I also wonder if there is a more practical solution here than simply asking if the technicalities of the law have been adhered to. The main issue seems to be a fairly straightforward site maintenance issue – some owners would like an upgrade to the access system. Is there a reason why quotes for this can’t be provided and voted on? As you have a building manager they could probably organise this for you. Perhaps there are some other issues at the scheme that make this kind of thing complicated, but treating issues in their simplest form is often the easiest way to resolution.
This post appears in the May 2022 edition of The QLD Strata Magazine.
Question: I am an owner of an apartment in Noosaville. I use my unit for holidays and also let it out via the letting pool. The building manager, who looks after the letting, claims that owners can’t hold keys and must apply at the office to receive a set. What are my rights?
Answer: Both parties are right!
This is one where both parties are right!
The owner is entitled to a set of keys for their unit. After all – it is theirs.
The manager will be worried that if the owner has keys they can come and go as they please, meaning that guests in the unit may be disturbed. The owner could give the keys to friends to use. The other issue is security. Imagine if something is stolen from the unit while a guest is in there and there are two sets of keys floating around out there? Who is responsible then?
The middle ground is for the manager to give a set of keys to the owner and the owner agree not to use them without first checking with the manager whether someone is in the unit. The alternative is that the manager may choose not to carry the risk of the issues above and not manage the unit any more.
This post appears in Strata News #557.
Question: The Body Corporate wants to install intercom systems in all units. I don’t want an intercom system in my unit. Can I refuse?
Answer: If an owner doesn’t want an intercom handset in their lot they are not obliged to connect it.
The body corporate could pass the appropriate resolutions and budget to install a system, the handsets in the units are the responsibility of the owners, so if an owner didn’t want one then he just doesn’t connect to it. If a future owner did, he could purchase the handset and have it connected into the utility infrastructure of the intercom system.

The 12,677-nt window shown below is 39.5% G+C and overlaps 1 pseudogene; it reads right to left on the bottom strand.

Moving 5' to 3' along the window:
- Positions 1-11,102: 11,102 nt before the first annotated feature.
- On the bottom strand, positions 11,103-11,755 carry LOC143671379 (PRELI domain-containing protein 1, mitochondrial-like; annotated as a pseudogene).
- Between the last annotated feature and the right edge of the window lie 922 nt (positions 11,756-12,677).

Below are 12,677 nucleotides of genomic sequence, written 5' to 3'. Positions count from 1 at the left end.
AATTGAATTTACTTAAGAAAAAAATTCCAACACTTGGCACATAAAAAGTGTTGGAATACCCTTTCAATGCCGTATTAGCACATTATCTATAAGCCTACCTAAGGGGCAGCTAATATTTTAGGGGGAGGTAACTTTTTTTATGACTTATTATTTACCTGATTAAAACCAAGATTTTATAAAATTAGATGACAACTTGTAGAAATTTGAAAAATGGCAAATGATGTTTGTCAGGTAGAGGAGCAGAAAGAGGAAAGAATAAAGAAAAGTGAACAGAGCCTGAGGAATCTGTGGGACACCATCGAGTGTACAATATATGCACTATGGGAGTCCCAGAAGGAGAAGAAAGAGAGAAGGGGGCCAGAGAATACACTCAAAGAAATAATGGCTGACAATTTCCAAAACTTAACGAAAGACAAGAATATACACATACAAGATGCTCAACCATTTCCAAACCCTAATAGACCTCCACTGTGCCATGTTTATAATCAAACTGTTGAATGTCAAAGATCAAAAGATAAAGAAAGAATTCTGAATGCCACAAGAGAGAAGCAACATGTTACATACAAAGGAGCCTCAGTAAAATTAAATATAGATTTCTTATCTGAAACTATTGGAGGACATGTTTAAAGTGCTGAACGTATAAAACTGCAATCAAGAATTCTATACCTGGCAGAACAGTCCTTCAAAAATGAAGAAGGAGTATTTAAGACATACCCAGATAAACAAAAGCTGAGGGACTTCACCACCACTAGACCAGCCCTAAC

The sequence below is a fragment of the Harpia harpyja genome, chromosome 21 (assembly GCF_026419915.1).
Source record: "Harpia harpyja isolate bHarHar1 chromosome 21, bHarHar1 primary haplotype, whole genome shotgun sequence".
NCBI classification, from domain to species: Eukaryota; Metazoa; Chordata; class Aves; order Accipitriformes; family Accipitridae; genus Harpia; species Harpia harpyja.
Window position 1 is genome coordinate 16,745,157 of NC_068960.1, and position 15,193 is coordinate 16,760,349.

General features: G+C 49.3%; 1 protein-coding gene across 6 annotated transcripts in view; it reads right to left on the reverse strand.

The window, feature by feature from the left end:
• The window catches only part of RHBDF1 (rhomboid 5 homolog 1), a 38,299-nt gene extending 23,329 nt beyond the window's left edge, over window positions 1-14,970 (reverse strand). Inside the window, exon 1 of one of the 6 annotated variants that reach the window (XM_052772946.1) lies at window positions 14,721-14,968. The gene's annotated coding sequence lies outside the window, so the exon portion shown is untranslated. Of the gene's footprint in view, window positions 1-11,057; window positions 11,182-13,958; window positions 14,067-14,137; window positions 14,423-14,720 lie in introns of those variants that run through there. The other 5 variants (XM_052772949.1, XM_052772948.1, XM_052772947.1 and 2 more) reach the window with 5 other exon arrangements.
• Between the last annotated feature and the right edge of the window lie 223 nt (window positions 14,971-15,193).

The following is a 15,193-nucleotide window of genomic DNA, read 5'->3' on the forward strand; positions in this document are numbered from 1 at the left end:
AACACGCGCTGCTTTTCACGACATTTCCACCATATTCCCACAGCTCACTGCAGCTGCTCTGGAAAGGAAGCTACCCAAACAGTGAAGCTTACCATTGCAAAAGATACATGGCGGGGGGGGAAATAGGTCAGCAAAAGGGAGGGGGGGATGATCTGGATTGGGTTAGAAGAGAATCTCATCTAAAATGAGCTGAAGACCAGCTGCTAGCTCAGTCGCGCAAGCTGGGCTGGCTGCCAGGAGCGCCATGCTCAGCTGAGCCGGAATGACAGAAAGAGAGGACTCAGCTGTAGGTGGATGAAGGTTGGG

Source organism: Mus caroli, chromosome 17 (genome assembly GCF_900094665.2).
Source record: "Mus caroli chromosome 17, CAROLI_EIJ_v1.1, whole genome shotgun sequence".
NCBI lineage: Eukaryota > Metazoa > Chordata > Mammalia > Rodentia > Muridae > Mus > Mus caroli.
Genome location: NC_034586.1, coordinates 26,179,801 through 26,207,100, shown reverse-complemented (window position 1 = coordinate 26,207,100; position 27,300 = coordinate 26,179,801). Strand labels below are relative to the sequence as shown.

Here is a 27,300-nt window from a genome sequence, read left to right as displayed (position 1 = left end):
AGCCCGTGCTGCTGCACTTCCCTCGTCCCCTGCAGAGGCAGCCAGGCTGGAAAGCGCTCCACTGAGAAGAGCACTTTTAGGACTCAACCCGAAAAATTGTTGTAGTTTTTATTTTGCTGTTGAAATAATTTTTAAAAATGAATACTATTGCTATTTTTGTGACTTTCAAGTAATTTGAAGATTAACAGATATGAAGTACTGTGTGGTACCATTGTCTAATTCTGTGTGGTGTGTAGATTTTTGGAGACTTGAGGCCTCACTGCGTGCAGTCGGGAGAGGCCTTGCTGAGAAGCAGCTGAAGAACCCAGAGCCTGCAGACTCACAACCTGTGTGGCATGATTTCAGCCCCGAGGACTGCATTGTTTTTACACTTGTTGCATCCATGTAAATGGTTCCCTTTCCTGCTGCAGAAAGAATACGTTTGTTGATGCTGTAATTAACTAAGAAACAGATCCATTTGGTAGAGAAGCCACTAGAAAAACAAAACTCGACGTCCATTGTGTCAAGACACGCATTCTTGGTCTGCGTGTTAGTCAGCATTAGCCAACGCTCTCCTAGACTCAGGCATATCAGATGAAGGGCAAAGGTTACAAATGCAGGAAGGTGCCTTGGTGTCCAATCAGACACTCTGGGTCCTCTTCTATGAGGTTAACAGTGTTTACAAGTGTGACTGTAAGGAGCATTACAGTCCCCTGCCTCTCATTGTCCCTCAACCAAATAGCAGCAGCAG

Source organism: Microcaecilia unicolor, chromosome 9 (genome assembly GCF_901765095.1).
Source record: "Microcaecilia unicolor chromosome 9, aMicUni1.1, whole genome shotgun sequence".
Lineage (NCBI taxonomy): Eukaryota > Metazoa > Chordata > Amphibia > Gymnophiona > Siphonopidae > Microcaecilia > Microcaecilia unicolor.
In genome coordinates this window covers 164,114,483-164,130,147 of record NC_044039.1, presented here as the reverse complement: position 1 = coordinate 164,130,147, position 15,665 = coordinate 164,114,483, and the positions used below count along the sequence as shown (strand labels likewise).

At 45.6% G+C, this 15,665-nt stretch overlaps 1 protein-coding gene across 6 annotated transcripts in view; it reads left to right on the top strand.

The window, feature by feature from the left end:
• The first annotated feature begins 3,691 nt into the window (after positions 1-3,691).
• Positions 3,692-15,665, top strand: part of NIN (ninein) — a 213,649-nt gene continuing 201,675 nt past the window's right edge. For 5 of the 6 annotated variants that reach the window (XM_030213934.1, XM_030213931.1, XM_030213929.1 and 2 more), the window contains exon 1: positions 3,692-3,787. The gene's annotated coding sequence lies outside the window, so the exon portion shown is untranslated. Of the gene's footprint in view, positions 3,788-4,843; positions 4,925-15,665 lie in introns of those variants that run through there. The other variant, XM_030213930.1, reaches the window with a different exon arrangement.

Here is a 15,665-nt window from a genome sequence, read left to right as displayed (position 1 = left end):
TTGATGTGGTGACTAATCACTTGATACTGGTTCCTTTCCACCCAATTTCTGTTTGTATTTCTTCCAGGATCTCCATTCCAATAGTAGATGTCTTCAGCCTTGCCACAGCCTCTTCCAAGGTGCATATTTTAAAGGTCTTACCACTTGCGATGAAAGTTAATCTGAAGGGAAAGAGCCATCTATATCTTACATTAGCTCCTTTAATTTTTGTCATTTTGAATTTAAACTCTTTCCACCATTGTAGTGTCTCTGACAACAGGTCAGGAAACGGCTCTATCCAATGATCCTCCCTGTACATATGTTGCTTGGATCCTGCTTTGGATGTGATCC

If your preference is to not have an intercom, then the Committee may wish to split the General Meeting motion installation into 2 components:
- Body Corporate install the base unit at the building entrance and all wiring,
- each Lot owner is then responsible for the cost of supply and installation of the handset within the unit.
This would ensure the proposal goes ahead but isolates any owner who does not want an intercom.
This post appears in the September 2021 edition of The QLD Strata Magazine.
Question: Our 31 story high rise does not have intercom. The original system died and was never replaced. Is it a requirement to have a working intercom in a building of this size?
I live in a 31 story high rise apartment complex in Surfers Paradise with around 10 apartments per floor. We do NOT have an intercom system in place for residents to give access to visitors without having to take the lift to the ground floor or to the car park basement level to personally give access thus also contributing to over wear and tear to lifts.
The building was built in 1984 and it originally had an intercom system. That system stopped working and has never been replaced. Isn’t the committee required to replace the intercom?
Answer: There’s no obligation for a body corporate to install intercom.
I can only speak for body corporate legislation and say there’s no obligation for a body corporate to install intercom. There may well be an obligation under other legislation. You might like to check with agencies such as Building Standards Australia or Queensland Fire and Emergency Services.
Owners can propose motions to general meetings for the installation of an intercom system, you don’t have to wait for the committee to put up such a motion. You’d need to supply quotes for that.
This post appears in Strata News #409.
Question: Changes to security in our building have lead to me being locked out. I’m in a wheelchair and unable to reach the mechanism for my fob or to access the intercom. I’ve made a formal complaint to the committee, but received no response. What now?